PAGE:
8. The ready to install screen is now displayed, summarising the install location. Click next.


9. The installer will now copy files and set up your system, during this process you will see the Installing files screen as shown.


10. Once the install has finished the final screen will be shown, Click Finish. You have now installed the emulators.

The different emulators

You will now have an entry within your START menu titled 'Fruit Machine Emulation'. Within this you will find a shortcut for each of the emulators.


There are currently 5 different emulators :

BFMulator will run all of the machines you find in this section of the downloads. BFMulator is different from all the other emulators in that it can run an emulation whilst it is still in a .zip file, so long as the ZIP file contains both a layouts and the ROMs.

JPeMu will run all of the machines you find in this section of the downloads. Layouts and ROMs for the latest version of JPeMu are stored in the same ZIP file but must be unzipped before the emulation can be played.

MFME v1.1 and v2.0 will run both MPU3/4 layouts and M1A layouts. Some of the ZIP files for these machines will contain both the ROM and layout and some will be seperate. You will need to check the comments for each download for more details.

MFME v2.0 layouts can be found here and must only be run in version 2 - loading these into version 1.1 will result in an 'invalid layout' error.

Downloading a machine to play

To run an emulation you need to download both a 'layout' and the ROMs for the machine in question. This can be confusing at first as some of the files contain only a layout, some contain only the ROM and some contain both. You will need to read the comments which are attached to each file. As a general rule it is only older MPU3/4 and M1A files which have the ROMs and layouts in two different files.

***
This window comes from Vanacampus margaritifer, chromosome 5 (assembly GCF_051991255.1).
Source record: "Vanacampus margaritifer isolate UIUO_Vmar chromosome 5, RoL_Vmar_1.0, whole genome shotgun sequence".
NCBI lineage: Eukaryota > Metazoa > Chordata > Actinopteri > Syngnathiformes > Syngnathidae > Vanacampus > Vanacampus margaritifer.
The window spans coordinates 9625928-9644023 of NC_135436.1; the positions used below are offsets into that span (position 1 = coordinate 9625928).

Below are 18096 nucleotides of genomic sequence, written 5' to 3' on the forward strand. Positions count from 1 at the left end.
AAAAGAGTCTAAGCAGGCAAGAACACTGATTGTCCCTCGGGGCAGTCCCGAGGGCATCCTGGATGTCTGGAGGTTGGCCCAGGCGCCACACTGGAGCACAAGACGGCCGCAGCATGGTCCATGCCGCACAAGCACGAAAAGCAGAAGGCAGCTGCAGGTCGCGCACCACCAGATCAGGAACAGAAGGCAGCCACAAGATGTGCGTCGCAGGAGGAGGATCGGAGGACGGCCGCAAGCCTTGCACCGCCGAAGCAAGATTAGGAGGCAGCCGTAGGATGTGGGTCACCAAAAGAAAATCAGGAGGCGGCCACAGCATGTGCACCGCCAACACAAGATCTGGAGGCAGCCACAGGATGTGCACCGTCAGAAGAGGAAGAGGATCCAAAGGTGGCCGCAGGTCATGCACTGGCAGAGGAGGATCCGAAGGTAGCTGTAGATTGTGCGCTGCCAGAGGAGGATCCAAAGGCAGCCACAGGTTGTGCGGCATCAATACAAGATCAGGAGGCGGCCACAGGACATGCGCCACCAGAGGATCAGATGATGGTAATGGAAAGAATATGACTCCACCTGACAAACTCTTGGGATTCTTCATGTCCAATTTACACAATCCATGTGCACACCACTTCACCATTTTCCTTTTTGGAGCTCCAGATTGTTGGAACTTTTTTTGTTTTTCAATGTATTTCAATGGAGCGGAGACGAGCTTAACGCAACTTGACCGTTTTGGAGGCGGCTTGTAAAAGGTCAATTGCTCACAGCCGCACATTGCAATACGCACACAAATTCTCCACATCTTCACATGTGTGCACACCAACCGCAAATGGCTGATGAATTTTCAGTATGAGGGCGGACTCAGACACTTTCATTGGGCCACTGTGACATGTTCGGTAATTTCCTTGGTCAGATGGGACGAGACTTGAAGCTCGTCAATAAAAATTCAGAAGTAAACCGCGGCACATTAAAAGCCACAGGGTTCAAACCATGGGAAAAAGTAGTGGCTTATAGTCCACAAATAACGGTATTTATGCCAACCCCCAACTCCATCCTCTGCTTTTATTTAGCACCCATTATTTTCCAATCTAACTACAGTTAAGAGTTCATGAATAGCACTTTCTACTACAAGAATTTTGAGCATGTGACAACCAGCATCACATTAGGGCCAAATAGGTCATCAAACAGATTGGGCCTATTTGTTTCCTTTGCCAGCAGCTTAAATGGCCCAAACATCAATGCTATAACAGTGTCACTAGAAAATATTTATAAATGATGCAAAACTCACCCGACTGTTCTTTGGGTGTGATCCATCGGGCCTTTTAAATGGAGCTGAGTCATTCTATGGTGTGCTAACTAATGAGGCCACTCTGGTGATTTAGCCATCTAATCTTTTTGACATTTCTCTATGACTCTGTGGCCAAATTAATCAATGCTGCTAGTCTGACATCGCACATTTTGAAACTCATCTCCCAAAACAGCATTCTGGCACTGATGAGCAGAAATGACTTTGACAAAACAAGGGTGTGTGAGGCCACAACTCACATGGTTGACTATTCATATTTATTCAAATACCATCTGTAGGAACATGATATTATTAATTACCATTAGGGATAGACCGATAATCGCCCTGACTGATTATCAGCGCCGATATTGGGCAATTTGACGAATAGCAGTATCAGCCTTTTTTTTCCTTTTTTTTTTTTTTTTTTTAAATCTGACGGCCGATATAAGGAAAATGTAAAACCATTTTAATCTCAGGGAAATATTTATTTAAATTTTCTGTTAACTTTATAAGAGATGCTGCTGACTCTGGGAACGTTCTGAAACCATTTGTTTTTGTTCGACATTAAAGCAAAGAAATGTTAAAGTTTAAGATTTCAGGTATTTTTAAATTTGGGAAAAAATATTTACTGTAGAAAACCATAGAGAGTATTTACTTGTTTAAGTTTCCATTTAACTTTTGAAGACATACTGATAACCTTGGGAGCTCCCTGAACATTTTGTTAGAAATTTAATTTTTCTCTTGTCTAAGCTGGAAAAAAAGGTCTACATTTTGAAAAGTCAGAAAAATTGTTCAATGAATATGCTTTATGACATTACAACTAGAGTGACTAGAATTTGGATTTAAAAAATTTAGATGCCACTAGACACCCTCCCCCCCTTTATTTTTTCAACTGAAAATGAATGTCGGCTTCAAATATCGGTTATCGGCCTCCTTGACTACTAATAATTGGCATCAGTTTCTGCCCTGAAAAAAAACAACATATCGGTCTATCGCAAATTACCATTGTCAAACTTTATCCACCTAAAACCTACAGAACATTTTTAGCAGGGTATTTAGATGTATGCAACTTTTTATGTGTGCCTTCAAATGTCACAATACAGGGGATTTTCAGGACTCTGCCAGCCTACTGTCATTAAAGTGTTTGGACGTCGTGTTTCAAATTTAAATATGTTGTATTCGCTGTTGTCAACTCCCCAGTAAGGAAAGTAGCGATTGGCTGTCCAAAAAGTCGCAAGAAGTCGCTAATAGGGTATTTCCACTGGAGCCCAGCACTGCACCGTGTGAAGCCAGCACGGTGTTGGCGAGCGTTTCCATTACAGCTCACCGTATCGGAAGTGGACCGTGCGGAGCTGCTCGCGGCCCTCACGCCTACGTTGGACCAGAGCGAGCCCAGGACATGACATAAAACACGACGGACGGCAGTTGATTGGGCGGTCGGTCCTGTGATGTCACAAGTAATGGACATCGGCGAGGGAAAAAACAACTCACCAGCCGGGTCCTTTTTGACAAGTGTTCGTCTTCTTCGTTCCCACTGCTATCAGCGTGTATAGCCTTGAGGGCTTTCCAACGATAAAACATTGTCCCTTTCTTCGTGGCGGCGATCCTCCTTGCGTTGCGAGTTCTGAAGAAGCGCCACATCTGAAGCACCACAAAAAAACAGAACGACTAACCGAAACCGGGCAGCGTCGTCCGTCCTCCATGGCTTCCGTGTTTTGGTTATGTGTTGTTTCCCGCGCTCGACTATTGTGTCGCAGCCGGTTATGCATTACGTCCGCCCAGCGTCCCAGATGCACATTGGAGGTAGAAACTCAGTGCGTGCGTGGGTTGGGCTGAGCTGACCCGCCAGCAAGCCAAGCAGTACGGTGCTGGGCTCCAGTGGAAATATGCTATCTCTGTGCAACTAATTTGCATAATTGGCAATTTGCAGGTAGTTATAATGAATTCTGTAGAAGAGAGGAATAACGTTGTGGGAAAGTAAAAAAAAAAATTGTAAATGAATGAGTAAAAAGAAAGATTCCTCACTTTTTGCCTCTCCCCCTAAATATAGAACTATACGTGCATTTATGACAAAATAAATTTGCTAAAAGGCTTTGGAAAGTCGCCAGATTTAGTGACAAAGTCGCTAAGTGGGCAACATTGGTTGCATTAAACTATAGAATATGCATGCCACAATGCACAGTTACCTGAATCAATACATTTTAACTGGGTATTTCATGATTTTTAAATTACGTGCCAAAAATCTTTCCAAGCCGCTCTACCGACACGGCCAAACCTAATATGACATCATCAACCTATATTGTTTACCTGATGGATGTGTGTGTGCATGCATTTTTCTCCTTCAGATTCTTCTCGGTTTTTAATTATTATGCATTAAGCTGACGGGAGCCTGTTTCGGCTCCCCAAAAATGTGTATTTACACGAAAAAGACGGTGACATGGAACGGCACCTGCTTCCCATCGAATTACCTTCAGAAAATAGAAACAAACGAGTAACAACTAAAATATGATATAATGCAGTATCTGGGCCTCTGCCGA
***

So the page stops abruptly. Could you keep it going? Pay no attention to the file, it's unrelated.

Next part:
Layout Types

A 'layout' will appear either as a 'classic layout' or a type of 'DX' layout:

Classic layouts still play exactly like the original machine but do not use the original artwork for the machine. This could be because the artwork was not available at the time the emulation was created or often layout creators start with a classic layout when working out how the machine works.

DX layouts
come in several flavours - A plain DX uses the artwork from the original machine and will often be in the same aspect ratio as your PC screen. This means that the machine will appear wider than normal and may fill your whole screen. A WDX layout again uses the artwork from the original machine, but maintains the original aspect ratio of the machine (and therefore looks more realistic). WDX layouts will often have side art as well to further add to the gaming experience.Finally you will also see PDX layouts or pseudo-DX, these machines will have been designed using artwork from a different machine usually because no artwork was available for the machine in question.

Care should be taken when downloading DX layouts as some have been designed for a 1280 x 1024 or 1600 x 1200 resolution screen. Users with some TFT screens and smaller VDUs will not be able to change their screen to this resolution and therefore will be unable to see the bottom of the machine (often the reels!).